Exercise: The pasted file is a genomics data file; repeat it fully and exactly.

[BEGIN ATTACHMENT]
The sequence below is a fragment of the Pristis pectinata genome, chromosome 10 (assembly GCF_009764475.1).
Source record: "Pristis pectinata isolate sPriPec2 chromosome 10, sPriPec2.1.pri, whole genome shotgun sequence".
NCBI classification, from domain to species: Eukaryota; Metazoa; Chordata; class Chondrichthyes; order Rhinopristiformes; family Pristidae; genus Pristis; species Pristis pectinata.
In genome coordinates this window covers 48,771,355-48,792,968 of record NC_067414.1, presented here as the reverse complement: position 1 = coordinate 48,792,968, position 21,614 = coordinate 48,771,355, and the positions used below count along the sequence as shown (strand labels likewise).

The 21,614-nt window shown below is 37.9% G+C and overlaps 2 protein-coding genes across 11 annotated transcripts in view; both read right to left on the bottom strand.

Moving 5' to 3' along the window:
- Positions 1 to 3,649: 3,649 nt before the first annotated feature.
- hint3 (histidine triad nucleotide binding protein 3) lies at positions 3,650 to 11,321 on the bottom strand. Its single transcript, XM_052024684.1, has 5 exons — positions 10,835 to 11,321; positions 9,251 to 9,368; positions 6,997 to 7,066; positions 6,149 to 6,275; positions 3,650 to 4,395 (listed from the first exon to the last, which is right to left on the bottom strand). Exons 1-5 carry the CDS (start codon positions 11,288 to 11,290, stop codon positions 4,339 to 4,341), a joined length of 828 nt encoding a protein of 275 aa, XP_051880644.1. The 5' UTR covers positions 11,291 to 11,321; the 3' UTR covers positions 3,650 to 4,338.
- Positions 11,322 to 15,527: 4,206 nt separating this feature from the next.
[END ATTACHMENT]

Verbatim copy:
The sequence below is a fragment of the Pristis pectinata genome, chromosome 10 (assembly GCF_009764475.1).
Source record: "Pristis pectinata isolate sPriPec2 chromosome 10, sPriPec2.1.pri, whole genome shotgun sequence".
NCBI classification, from domain to species: Eukaryota; Metazoa; Chordata; class Chondrichthyes; order Rhinopristiformes; family Pristidae; genus Pristis; species Pristis pectinata.
In genome coordinates this window covers 48,771,355-48,792,968 of record NC_067414.1, presented here as the reverse complement: position 1 = coordinate 48,792,968, position 21,614 = coordinate 48,771,355, and the positions used below count along the sequence as shown (strand labels likewise).

The 21,614-nt window shown below is 37.9% G+C and overlaps 2 protein-coding genes across 11 annotated transcripts in view; both read right to left on the bottom strand.

Moving 5' to 3' along the window:
- Positions 1 to 3,649: 3,649 nt before the first annotated feature.
- hint3 (histidine triad nucleotide binding protein 3) lies at positions 3,650 to 11,321 on the bottom strand. Its single transcript, XM_052024684.1, has 5 exons — positions 10,835 to 11,321; positions 9,251 to 9,368; positions 6,997 to 7,066; positions 6,149 to 6,275; positions 3,650 to 4,395 (listed from the first exon to the last, which is right to left on the bottom strand). Exons 1-5 carry the CDS (start codon positions 11,288 to 11,290, stop codon positions 4,339 to 4,341), a joined length of 828 nt encoding a protein of 275 aa, XP_051880644.1. The 5' UTR covers positions 11,291 to 11,321; the 3' UTR covers positions 3,650 to 4,338.
- Positions 11,322 to 15,527: 4,206 nt separating this feature from the next.